Detroit could sit Corral for the entirety of the 2022 season behind Goff and allow him to learn from the veteran quarterback before taking over in 2023. Corral has a great blend of composure in the pocket, good accuracy, and ability to scramble that makes him a worthy pick at 34.
Assuming Malik Willis and Kenny Pickett do not make it to this pick, Corral is the next best quarterback over the likes of Sam Howell and Desmond Ridder.
Although only 6’2’’, Corral is plenty big enough to be a successful NFL QB, and many forget that he was the projected first QB off the board before suffering a high ankle sprain in his team’s bowl game. Overall, Corral’s dual threat game is intriguing here, and I would not be surprised if he becomes a top-15 quarterback in the NFL within the next three to five years.
Round 3, Pick 66: Chad Muma, Linebacker, Wyoming
Wyoming LB Chad Muma against Montana State. Photo//Troy Babbitt/UW Athletics
To address the team’s subpar linebacking core, the Lions should draft Chad Muma with their first third round selection. Drafting players in the third round is not the easiest since it is extremely difficult to predict who will be there, but Muma is a likely candidate to fall into the third round.
I would prefer to draft other linebackers with this pick such as Alabama’s Christian Harris or Wisconsin’s Leo Chenal, but Detroit would probably need to trade up into the late second round to draft either of them.
Depending on how the board falls, Nakobe Dean would be an ideal candidate for either the 32nd or 34th overall pick, but, in this mock draft, the Lions were not so lucky. Instead, Muma gets selected 66th overall.
Muma is a developed linebacker with good size that can contribute up the middle or on the outside of the field. Muma is not very technically sound, but he is an explosive linebacker that can cover. He possesses above average hands as well and posted three interceptions (including two pick-sixes) in his senior season. Ultimately, Muma would be a quick fix to help address the Lions’ lack of linebacker depth.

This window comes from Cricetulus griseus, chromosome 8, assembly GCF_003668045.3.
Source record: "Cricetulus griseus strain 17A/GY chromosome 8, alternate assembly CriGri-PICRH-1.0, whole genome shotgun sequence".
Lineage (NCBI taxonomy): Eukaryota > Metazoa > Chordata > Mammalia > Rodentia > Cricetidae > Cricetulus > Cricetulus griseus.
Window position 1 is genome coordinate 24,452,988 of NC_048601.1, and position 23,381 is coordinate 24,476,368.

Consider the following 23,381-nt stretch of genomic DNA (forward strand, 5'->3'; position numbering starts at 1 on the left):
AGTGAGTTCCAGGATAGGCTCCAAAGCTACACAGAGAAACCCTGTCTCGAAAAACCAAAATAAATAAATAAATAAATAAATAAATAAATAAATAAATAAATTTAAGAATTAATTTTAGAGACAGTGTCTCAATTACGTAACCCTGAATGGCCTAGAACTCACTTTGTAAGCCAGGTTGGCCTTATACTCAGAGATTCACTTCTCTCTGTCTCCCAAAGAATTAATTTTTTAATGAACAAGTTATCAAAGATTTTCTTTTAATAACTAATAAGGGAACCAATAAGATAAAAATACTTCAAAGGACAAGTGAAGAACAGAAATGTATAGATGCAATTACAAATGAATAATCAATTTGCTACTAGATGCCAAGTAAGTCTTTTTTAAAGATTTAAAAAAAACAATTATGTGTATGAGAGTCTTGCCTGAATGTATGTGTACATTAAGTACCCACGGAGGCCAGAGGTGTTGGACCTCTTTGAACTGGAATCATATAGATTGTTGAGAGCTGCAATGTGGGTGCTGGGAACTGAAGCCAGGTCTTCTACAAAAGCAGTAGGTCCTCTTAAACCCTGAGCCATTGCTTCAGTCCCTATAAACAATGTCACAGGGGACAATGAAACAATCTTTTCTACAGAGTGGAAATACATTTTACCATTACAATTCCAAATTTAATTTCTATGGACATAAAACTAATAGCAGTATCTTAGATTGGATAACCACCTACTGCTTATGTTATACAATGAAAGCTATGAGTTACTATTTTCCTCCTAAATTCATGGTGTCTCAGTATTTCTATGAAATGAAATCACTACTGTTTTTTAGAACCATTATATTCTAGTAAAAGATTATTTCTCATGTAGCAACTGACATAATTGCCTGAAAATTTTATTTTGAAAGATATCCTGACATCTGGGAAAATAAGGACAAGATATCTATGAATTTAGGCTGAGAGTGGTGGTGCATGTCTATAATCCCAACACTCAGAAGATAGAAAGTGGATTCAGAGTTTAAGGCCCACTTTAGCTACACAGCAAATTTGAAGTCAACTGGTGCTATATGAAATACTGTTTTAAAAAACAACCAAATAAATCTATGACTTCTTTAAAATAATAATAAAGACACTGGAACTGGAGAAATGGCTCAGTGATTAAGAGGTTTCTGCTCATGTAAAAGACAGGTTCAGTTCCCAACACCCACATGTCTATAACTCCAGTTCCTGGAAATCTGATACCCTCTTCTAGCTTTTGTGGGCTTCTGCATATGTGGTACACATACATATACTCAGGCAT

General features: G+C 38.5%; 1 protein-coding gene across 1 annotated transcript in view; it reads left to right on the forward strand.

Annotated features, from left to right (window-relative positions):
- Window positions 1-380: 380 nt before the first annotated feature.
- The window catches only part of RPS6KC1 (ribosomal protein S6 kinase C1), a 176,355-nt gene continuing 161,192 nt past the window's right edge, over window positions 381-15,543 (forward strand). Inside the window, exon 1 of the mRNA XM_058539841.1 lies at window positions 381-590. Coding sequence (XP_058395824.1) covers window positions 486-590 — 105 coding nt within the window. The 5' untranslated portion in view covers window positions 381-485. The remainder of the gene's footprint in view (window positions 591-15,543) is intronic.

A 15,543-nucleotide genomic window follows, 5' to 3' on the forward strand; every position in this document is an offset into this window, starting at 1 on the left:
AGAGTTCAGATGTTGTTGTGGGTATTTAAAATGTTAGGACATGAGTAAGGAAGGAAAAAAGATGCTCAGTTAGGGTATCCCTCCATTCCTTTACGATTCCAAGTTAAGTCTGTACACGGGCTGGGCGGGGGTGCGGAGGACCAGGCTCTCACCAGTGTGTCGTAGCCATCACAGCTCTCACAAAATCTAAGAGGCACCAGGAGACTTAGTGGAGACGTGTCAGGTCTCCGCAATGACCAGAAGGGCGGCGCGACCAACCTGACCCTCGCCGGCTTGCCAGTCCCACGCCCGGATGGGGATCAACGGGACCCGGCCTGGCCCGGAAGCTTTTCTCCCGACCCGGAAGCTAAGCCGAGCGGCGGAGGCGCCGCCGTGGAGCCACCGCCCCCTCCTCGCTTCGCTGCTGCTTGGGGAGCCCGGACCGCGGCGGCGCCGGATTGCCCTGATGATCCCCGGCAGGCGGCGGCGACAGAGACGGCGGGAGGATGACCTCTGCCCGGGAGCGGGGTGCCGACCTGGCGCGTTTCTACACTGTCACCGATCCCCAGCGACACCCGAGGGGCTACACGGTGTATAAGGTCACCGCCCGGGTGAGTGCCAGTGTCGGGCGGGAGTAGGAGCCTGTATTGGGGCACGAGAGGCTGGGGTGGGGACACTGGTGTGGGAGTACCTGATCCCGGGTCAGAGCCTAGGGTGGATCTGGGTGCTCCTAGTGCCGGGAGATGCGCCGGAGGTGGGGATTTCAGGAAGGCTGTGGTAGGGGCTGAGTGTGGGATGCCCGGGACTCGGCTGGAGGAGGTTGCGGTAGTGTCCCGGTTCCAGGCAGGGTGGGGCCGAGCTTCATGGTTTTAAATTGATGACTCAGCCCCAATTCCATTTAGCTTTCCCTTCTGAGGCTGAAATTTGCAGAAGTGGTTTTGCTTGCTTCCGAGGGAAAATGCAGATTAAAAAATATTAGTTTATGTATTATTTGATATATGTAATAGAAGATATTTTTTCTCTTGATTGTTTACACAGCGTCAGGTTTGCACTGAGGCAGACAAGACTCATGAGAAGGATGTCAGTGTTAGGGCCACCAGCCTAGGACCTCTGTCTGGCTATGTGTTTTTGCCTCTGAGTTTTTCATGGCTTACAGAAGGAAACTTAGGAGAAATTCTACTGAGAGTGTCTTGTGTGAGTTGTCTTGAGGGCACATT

Round 3, Pick 97: Khalil Shakir, Wide Receiver, Boise State
Boise State WR Khalil Shakir gets through a would-be tackler during the last college football season. Photo//Tom Hauck/Getty Images
The Lions did well to address their below-average receiving core in free agency with the signing of DJ Chark. In addition to Chark, the current receiving core consists of breakout second-year standout Amon-Ra St. Brown as well as resignee Josh Reynolds, who proved to be a key contributor after signing with the Lions in the middle of last season. Many would like to see Detroit select a receiver with either their second or third pick, but I do not see the need to reach on a receiver with so many defensive holes to fill.
Khalil Shakir is a mid-round option that projects as a shifty slot receiver. Shakir is a smaller receiver standing in at 6’0’’ and roughly 200 pounds, but he can fly. Shakir ran a 4.43 forty yard dash in this year’s combine and was Boise State’s kick and punt returner in his college years.
He is known for his high character on and off the field and would mesh well with Dan Campbell and the Lions organization. Shakir can be a Golden Tate type of receiver that can get underneath the defense to allow guys like Chark and St. Brown to run down the field. Shakir is a value to me at this spot, and I would love to see Detroit invest in him with this pick.
The NFL Draft is only nine days away, so fans will finally get the long-awaited answers that every mock draft cannot answer.